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In episode #11 of Marketing Academy Secrets, we show you how simple it is to come up with compelling topics for your blog.
The first place to start (and I'm making the assumption that you're in business) is to compile a list of all of the questions that your customers ask. And not just the questions that your customers ask YOU, but if you have an administrator or a receptionist, what types of questions are they getting on a regular basis? So, how I go about that is — I sit down with the team and we use a whiteboard or sticky notes and we start raising our hands and talking about the questions that our customers ask. And they could be about things that you're not always comfortable discussing online. It could be something about pricing or commission. Regardless of the subject matter, you really want to make a very thorough list because if your customers are asking you those questions in person, they're certainly asking those questions online. And you'd rather it be you answering those questions online than your competitors.
Once you have your list of customer questions, I recommend writing a post about each one of them. While it may seem daunting at first, remember that you don't have to do this all at once. What I would do is force order the list with the questions that get asked the most and I'd make sure that you write those posts first. Now, if it's a delicate subject matter, don't avoid it: You can write it in a way that provides information without being too detailed. For example, if one of the questions that gets asked a lot is "How much commission do you charge?", you may not want to put that in your post. (And I'm not saying that you shouldn't, but lets say you don't.) What you might do instead is talk about the varying degrees of commission and why higher commissions are good for the market. Whatever your take on it is, you want to paint the entire market so people can understand that you understand your business and that you're someone who can be trusted because you're going to tell them the entire story.
Another great way to come up with topics to write about is through "newsjacking." Newsjacking requires that you are a little more agile, and all it means is writing about things that are going on in the news and in popular culture. One of the things that I wrote about when Lady Gaga did this tour was marketing tactics that you can learn from Lady Gaga. It was a massive hit for us in the sense that it got picked up by a lot of other publications and shared a lot. Now, if you think about it, I really don't know much about Lady Gaga, but I observed how she interacts with her audience and found ways that we can transfer that to our business and to others' businesses. So that's an example of leveraging popular culture and writing about something that lots of people were already searching for.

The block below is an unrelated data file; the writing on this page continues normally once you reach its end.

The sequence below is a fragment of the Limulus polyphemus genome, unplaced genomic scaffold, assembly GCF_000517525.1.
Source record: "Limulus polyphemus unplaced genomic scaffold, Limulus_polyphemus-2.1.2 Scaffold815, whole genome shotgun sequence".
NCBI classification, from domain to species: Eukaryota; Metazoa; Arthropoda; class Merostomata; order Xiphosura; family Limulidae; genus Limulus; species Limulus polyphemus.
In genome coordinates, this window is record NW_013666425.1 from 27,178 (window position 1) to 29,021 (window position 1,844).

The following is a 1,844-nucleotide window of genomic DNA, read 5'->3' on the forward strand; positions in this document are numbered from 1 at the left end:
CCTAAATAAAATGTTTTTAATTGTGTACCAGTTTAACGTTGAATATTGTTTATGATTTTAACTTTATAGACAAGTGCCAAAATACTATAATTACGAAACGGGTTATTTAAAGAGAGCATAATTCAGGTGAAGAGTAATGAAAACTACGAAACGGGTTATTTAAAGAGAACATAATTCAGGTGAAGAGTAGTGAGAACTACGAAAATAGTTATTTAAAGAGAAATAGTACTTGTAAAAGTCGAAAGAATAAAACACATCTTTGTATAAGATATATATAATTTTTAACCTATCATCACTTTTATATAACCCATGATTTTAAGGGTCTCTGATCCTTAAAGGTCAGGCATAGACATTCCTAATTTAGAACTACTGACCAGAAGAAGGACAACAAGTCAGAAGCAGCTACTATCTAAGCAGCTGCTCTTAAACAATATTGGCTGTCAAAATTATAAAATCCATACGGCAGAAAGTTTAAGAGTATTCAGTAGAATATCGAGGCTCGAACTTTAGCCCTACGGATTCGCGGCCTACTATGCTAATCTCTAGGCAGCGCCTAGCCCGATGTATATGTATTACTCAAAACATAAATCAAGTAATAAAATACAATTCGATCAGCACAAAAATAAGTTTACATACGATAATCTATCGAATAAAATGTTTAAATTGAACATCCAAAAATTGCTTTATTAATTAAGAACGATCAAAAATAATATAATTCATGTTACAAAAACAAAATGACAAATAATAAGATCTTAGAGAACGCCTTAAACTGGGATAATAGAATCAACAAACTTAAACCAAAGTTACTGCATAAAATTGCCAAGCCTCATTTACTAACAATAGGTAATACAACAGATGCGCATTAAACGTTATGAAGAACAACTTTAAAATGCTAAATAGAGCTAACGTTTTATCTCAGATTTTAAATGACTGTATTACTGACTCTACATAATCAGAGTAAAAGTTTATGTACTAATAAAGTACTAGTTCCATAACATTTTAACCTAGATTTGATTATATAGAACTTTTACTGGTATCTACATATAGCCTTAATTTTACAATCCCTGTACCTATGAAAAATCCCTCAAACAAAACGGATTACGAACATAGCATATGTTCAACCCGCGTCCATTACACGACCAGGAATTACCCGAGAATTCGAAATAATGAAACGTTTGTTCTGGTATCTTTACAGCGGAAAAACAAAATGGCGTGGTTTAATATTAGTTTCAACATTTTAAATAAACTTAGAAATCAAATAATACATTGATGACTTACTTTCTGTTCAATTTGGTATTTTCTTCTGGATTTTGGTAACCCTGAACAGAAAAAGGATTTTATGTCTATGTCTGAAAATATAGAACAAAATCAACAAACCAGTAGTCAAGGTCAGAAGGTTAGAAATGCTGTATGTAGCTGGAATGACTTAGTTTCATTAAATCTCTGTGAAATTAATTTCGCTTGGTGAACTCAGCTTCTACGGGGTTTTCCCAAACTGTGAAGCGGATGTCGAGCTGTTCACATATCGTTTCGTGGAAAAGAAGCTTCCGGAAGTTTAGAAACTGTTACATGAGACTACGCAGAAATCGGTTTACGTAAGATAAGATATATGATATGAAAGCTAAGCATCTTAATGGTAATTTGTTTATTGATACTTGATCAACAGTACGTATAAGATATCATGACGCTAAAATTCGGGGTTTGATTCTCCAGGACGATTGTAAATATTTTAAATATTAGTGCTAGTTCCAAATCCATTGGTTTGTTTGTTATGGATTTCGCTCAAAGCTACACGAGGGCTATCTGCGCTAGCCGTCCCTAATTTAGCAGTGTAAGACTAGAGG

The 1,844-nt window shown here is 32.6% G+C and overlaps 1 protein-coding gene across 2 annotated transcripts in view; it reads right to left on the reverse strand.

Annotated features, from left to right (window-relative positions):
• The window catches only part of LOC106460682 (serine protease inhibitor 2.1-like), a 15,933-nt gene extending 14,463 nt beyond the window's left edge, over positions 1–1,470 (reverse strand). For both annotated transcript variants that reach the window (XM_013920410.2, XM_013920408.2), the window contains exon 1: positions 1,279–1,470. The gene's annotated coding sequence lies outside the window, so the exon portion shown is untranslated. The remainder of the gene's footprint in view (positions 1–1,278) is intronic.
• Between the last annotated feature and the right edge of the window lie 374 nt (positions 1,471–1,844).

For a more instructional approach to your blog content, use the "how to" format. So, you've got your list of customer questions: Can you answer some of the questions in an instructional, step-by-step way? When writing how-tos, we like to think about the things that we have to do on a regular basis and that we have some expertise around. Then we think, "Are our customers doing these same things?" Our goal is to apply our expertise and make it as instructional as humanly possible (also slightly entertaining if possible) and make it accessible. This type of content is great because it shows you in a non-selling light and it shows you as an expert in a certain field.
Another way to come up with blog topics is by sharing your expertise around existing posts that are out there. So, if you're reading about a topic (let's say it has to do with the area you serve or your neighborhood or your city), writing a post in response to that is a really fantastic way to start to articulate who you are as a company and as a business. It's also a way to engage an audience that's already participating in a conversation. You can come up with lots of topics like that. So let's say in the space of real estate, we might respond to an article about MLS issues, data issues, improvement in the market place, etc. It borders newsjacking, but if done correctly, you can really do a "call and response," wherein there's an article that has a certain opinion and you may have an opposing opinion. It's a really great way to start a dialogue.